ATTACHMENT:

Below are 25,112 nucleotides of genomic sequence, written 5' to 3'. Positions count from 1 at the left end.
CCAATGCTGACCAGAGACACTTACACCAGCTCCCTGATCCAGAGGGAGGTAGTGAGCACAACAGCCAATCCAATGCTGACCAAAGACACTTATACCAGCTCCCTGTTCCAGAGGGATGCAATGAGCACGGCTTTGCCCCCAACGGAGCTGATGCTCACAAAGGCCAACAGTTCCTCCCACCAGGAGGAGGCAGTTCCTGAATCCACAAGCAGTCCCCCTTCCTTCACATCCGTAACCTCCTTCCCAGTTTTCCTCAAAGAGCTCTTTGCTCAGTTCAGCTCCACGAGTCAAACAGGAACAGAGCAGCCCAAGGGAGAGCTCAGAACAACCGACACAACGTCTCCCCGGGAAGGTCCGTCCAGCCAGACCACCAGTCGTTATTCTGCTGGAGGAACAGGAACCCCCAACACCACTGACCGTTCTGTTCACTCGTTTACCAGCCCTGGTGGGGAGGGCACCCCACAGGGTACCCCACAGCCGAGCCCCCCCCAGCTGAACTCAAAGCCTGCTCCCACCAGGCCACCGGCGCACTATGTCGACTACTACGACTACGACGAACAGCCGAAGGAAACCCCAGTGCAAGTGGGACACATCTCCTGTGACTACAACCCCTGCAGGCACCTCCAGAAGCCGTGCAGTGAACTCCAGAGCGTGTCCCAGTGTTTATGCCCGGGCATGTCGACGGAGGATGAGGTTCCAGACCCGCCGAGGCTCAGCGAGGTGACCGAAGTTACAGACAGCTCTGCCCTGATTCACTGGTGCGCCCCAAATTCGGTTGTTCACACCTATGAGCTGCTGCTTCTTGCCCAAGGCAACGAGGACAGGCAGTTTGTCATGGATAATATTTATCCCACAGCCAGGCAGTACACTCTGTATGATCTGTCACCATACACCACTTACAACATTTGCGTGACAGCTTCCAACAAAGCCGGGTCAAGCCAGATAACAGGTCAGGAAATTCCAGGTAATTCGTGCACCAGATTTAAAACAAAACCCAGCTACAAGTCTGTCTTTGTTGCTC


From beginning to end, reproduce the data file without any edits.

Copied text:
Below are 25,112 nucleotides of genomic sequence, written 5' to 3'. Positions count from 1 at the left end.
CCAATGCTGACCAGAGACACTTACACCAGCTCCCTGATCCAGAGGGAGGTAGTGAGCACAACAGCCAATCCAATGCTGACCAAAGACACTTATACCAGCTCCCTGTTCCAGAGGGATGCAATGAGCACGGCTTTGCCCCCAACGGAGCTGATGCTCACAAAGGCCAACAGTTCCTCCCACCAGGAGGAGGCAGTTCCTGAATCCACAAGCAGTCCCCCTTCCTTCACATCCGTAACCTCCTTCCCAGTTTTCCTCAAAGAGCTCTTTGCTCAGTTCAGCTCCACGAGTCAAACAGGAACAGAGCAGCCCAAGGGAGAGCTCAGAACAACCGACACAACGTCTCCCCGGGAAGGTCCGTCCAGCCAGACCACCAGTCGTTATTCTGCTGGAGGAACAGGAACCCCCAACACCACTGACCGTTCTGTTCACTCGTTTACCAGCCCTGGTGGGGAGGGCACCCCACAGGGTACCCCACAGCCGAGCCCCCCCCAGCTGAACTCAAAGCCTGCTCCCACCAGGCCACCGGCGCACTATGTCGACTACTACGACTACGACGAACAGCCGAAGGAAACCCCAGTGCAAGTGGGACACATCTCCTGTGACTACAACCCCTGCAGGCACCTCCAGAAGCCGTGCAGTGAACTCCAGAGCGTGTCCCAGTGTTTATGCCCGGGCATGTCGACGGAGGATGAGGTTCCAGACCCGCCGAGGCTCAGCGAGGTGACCGAAGTTACAGACAGCTCTGCCCTGATTCACTGGTGCGCCCCAAATTCGGTTGTTCACACCTATGAGCTGCTGCTTCTTGCCCAAGGCAACGAGGACAGGCAGTTTGTCATGGATAATATTTATCCCACAGCCAGGCAGTACACTCTGTATGATCTGTCACCATACACCACTTACAACATTTGCGTGACAGCTTCCAACAAAGCCGGGTCAAGCCAGATAACAGGTCAGGAAATTCCAGGTAATTCGTGCACCAGATTTAAAACAAAACCCAGCTACAAGTCTGTCTTTGTTGCTC